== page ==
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Dominique Douglas Is About That Paper. Again

Sadly, this is not a repeat. Mr. CBI himself is back on the internets, taking pictures with large sums of cash for some reason, and as Pants Pal Eric Page puts it, "that ain't Pell Grant money." Observe:

Fat stacks on his face...

...on his head...

...and in his mouth. Okay then.

It's probably safe to say that he's not particularly interested in playing football ever again, because he has better things to do, like... wear his money like a hat (but he already has a hat on. Oh, I quit.)

That lunacy aside, there's actually something worth noting in the article: the strange tale of Abe Satterfield. He was a lightly recruited kid from Erie, only two stars, but he was offered early enough that the coaching staff must have seen something they liked. He saw light playing time as a true freshman, usually on special teams, and was suspended indefinitely with Cedric Everson before the Michigan State team. Later, he was named by the Des Moines Register as one of three players that police investigated in the sexual assault case. Of the three, Everson and Satterfield both transferred after the semester, and you kind of know how we feel about Jevon Pugh, the third implicated student-athlete, already.

So, according to the article, Satterfield found his way to Indiana University of Pennylvania (which, somehow, is located in the mountains of Nepal). The coach there, former Illinois whipping boy leader Lou Tepper, had this to say about Satterfield:

"I said, 'Would you take him back if you could?' Tepper told the Indiana Gazette. "And they said, 'Absolutely.' They told me that he might have started for them next year at corner. They were all high on him. He seems like a great kid."

Page then muses:

Hmmm... what does that tell you about Satterfield’s decision to transfer, which I think we all assumed at the time was strongly encouraged if not demanded by the coaching staff? The fact that Tepper asked, "Would you take him back if you could?" and they said, "Absolutely"... that either means the decision to leave was totally Satterfield’s or that his dismissal was based on public perception. Did the coaching staff want to keep Satterfield around but couldn’t because his name had been mentioned in the same sentence as rape and with the year they’ve had it would have been a PR nightmare? Or did Satterfield leave town because he had already been found guilty in the court of public opinion? It’s interesting...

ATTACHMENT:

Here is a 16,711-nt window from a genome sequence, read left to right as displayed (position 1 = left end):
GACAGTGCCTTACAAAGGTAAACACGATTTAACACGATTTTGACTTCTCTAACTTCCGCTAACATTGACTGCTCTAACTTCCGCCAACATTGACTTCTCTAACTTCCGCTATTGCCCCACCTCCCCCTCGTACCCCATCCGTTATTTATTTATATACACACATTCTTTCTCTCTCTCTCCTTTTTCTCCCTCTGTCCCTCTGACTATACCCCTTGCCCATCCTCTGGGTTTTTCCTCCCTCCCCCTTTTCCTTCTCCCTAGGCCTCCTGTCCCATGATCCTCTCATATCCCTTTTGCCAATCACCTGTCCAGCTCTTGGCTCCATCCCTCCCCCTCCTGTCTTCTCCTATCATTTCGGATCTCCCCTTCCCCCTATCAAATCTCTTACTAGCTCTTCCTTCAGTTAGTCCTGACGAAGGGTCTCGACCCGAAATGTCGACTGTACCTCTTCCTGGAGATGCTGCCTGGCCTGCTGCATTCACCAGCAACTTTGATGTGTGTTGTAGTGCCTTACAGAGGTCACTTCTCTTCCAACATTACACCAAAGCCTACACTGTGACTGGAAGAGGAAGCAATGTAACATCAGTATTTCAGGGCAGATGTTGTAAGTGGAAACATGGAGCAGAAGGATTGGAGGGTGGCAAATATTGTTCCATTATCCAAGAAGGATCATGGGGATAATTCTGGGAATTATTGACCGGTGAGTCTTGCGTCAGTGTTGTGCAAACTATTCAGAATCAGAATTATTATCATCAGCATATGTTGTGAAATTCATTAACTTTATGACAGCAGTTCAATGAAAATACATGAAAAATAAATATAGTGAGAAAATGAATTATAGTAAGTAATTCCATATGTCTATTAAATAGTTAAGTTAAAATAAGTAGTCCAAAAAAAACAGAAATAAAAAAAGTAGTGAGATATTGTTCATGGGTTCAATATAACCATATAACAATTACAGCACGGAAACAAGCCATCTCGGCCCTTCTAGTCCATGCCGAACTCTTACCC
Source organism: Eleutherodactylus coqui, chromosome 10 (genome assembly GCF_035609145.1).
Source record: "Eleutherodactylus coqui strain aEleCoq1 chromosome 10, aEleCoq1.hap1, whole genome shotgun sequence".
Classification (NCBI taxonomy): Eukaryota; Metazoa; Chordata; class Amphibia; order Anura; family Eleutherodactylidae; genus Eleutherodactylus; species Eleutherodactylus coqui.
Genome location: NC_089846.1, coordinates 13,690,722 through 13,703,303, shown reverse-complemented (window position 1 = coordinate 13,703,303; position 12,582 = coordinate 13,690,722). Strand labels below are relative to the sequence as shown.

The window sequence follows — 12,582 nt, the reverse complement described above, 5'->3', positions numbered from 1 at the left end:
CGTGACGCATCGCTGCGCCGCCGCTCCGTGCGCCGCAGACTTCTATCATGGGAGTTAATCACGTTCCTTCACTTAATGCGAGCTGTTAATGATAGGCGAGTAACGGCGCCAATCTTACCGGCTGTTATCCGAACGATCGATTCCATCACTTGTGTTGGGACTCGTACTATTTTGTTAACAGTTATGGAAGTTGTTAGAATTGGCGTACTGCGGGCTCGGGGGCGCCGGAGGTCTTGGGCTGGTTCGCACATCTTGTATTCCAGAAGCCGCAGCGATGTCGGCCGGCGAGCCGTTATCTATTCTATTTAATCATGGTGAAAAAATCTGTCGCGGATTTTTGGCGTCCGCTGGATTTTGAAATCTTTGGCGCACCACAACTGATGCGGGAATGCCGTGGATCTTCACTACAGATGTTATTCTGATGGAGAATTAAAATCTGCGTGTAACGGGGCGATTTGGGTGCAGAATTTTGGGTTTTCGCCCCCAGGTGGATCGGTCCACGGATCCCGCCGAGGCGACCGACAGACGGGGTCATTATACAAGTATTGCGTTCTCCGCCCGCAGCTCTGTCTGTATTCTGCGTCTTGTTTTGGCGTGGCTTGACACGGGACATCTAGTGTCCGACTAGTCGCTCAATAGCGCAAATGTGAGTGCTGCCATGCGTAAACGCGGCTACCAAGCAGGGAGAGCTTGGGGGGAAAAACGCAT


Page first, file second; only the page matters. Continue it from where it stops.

All plausible scenarios, to be sure. Let me throw this out there, too--we don't know why they couldn't take Satterfield back. For one, it's probably better that such information wasn't made public, just for the kid's sake. Nobody's been charged with anything, after all. But in light of the fact that he and Everson were both suspended immediately and effectively permanently, don't you think it's possible that Iowa couldn't take Satterfield back because of his misconduct? That although there wasn't enough evidence to charge him with sexual assault, the coaching staff knew that he had screwed up badly enough that team rules dictated that he'd be off the team? Also, isn't it wholly plausible that Ferentz wasn't being completely truthful with Tepper? It'd be an awfully dick move to tell the kid's new coach, "fuck no we don't want him back, good luck, peace." Satterfield and Everson are off the team and off campus (Everson transferred to Alcorn State), so that's essentially the end of what Kirk Ferentz needs to worry about, right? Why kick them when they're down?

Anyway. Good that they're neither here nor in prison. And I sincerely hope that this is the last time we ever hear bad news about them. There's no behavior that's more abhorrent or appalling than violence against women, but these two have a second chance, one most don't get, to start acting like real men. We sincerely hope they take it. As for Dominique... well, that deferred judgment's probably going to get un-deferred in the near future. That's a shame.